Marriage & Family Therapy

Let’s talk about relationships and expectations.

I often ask couples in therapy about expectations: of their relationships, of each other, and of themselves. It really sounds too simple and basic. “Of course we have talked about expectations,” is the answer I most likely get when I ask this question. But when we look at this with more detail, we find out that not really, these expectations have not been shared with each other. And sometimes, each partner might not even be aware of these expectations. They’ve remained in the background, sitting quietly but making an impact on the relationship just as well.

Expectations are beliefs that something should happen. They can be small, like expecting your partner to pick up their plate after dinner, or more intricate, like expecting your partner to inquire in detail about your day after you come home and say, “Work was stressful today.” You would [reasonable] expect them to ask, “Tell me about it.” Maybe offer you something to drink, invite you to the sofa, and listen attentively while you pour your heart out. Having them say, instead, “Oh, great. Me too. Can you take out the garbage?” is probably not in line with what you expected.

The problem is that we rarely bring these expectations forth, and we rarely share them with each other. Saying, “ I had a stressful day at work,” is a statement, it’s not a question, and it’s not an invitation for your partner to share anything afterwards. True, it would be reasonable to expect your partner to ask, “What happened? Do you want to tell me about it?” But they can choose not to. Because you didn’t tell them that you needed something from them, and they might not be aware of this need.

Often times, we might not be quite clear on what our expectations even are. A helpful exercise for this can be to find a quiet place in your home, or wherever you feel the most comfortable, and reflect on the following questions:

  • How do you believe your partner should behave like towards you? (Think specific situations: when you come home, when you send a text, when you call, when you feel sick/sad/happy/worried…)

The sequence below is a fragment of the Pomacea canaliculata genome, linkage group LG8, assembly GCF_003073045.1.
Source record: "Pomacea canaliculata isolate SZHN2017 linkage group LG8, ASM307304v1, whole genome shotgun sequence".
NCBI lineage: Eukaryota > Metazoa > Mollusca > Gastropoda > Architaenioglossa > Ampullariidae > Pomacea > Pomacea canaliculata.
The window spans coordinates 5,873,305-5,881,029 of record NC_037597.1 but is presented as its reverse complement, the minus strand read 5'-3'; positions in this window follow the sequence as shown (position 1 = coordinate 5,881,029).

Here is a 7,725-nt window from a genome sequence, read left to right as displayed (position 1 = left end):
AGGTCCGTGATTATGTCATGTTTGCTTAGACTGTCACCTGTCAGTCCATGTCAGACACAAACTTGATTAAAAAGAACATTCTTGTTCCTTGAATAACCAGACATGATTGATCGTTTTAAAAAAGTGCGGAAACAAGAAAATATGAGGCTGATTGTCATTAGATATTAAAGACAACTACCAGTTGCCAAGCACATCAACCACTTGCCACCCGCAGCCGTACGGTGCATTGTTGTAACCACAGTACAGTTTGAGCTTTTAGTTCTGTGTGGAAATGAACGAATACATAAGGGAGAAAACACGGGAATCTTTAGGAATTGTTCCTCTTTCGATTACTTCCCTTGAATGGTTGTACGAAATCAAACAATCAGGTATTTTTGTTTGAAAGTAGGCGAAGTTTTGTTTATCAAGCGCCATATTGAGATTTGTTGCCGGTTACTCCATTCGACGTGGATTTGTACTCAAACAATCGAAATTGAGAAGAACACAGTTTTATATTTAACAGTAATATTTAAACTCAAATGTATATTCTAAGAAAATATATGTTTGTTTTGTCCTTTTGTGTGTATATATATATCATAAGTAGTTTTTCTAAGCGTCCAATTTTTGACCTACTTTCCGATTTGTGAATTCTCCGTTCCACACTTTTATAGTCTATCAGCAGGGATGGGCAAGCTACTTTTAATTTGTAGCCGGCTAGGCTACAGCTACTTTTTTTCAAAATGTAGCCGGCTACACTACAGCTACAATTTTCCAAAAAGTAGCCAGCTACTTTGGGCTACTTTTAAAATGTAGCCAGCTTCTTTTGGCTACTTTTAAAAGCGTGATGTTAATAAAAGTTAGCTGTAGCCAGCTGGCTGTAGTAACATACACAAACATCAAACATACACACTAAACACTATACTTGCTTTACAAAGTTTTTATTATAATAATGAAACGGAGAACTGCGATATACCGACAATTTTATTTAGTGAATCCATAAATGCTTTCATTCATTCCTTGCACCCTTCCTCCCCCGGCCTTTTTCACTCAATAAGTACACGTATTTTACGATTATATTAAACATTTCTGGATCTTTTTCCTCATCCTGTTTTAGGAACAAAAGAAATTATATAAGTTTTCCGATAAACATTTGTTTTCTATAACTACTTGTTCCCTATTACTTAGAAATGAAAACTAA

• What do you think your relationship should look like in terms of expression of affection, sharing of household duties, finances, caretaking of one another, meeting with family or friends..?

*Expression of affection can be emotional and/or physical. It can range from a small gesture like a slight touch while passing each other, to holding hands, kissing, or being intimate.

How do you believe your partner should respond to your needs? And most importantly, how do you express your needs?

A relationship is a continuous ebb and flow – of thoughts, feelings, and behaviors. It does not stay static. We, as individuals, are in a constant state of development and change, and our relationships should reflect these changes as well. But sometimes it’s challenging to keep up with our own growth, so it’s really unrealistic to expect our partners to be cognizant of these nuances without letting them know.

So be kind to yourself, to your partner, and to your relationship. Invite each other out for coffee or dinner, and talk about what your expectations are. Checking in every so often will strengthen your relationship foundation, and your love and care for each other.

And if you’re finding it challenging to get that conversation started, don’t hesitate and reach out.
Couple’s therapy is not only for couple’s in trouble – but also for those who would like to provide a little bit of TLC to their relationship.
And self-care is worth it.